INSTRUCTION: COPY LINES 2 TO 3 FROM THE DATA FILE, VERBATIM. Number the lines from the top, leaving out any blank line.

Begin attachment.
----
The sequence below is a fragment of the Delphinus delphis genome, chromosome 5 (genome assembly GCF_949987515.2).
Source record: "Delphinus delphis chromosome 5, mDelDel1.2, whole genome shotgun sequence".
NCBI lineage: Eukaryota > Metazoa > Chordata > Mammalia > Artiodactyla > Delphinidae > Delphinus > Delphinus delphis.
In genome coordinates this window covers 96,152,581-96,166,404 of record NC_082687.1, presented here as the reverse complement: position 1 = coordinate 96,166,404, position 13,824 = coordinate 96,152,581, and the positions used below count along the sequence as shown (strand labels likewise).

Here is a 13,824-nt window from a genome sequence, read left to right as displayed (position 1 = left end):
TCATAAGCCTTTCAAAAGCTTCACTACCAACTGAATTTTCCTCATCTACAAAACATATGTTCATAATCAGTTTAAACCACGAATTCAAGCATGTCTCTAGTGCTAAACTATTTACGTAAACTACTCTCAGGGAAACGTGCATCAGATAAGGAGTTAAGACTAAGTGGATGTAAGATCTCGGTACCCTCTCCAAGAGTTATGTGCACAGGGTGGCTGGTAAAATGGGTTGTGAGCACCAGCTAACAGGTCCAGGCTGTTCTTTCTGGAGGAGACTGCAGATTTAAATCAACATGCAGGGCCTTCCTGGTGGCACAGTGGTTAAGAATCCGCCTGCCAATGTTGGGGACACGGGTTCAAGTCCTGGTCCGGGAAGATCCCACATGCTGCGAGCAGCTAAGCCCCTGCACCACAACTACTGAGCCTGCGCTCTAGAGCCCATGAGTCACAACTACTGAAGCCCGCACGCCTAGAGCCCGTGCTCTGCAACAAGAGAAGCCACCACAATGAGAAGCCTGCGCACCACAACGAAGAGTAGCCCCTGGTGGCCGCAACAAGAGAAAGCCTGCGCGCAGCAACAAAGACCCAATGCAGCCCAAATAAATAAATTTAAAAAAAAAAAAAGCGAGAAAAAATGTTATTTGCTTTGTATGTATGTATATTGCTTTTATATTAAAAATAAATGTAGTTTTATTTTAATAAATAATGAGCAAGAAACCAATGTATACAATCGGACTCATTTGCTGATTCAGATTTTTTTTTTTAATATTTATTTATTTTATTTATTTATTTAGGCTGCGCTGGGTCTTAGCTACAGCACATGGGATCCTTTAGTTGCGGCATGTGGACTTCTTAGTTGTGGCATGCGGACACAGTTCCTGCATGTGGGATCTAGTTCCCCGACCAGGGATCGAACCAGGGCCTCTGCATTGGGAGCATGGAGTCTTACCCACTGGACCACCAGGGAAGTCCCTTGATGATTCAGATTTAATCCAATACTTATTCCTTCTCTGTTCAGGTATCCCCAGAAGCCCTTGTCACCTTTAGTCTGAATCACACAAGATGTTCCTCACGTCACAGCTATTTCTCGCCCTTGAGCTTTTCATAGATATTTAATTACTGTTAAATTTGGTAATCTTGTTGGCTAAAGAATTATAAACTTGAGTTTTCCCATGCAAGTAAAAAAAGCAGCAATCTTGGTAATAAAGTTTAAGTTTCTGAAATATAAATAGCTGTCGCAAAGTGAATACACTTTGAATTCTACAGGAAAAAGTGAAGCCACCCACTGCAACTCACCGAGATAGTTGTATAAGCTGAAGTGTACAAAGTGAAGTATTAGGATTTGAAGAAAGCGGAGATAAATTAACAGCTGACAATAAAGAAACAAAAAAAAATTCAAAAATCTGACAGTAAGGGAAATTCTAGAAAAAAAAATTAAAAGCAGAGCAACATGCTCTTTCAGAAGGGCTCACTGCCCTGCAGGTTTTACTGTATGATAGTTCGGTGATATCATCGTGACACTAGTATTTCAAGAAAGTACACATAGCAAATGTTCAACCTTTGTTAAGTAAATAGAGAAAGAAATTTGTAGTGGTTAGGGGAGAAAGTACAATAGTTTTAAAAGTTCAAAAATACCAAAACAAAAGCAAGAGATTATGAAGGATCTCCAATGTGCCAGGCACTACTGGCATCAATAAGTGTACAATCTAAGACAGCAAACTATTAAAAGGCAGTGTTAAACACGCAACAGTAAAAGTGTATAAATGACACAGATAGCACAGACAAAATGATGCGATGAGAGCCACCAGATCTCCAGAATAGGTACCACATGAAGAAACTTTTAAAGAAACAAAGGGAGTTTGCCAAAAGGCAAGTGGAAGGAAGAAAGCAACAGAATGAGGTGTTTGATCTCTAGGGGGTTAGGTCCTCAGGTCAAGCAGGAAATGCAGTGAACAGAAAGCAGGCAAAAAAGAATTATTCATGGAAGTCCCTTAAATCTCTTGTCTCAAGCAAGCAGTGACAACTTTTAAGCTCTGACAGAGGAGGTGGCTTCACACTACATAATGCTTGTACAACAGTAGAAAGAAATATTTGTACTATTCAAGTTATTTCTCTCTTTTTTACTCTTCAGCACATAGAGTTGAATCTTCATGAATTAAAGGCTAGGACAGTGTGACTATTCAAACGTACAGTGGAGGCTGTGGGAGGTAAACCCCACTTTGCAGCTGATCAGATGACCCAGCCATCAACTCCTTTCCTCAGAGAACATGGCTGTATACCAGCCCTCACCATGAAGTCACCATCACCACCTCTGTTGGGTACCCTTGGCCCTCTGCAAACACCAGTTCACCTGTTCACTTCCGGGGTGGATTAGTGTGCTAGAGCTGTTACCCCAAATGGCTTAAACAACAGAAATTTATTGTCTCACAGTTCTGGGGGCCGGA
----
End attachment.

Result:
Source record: "Delphinus delphis chromosome 5, mDelDel1.2, whole genome shotgun sequence".
NCBI lineage: Eukaryota > Metazoa > Chordata > Mammalia > Artiodactyla > Delphinidae > Delphinus > Delphinus delphis.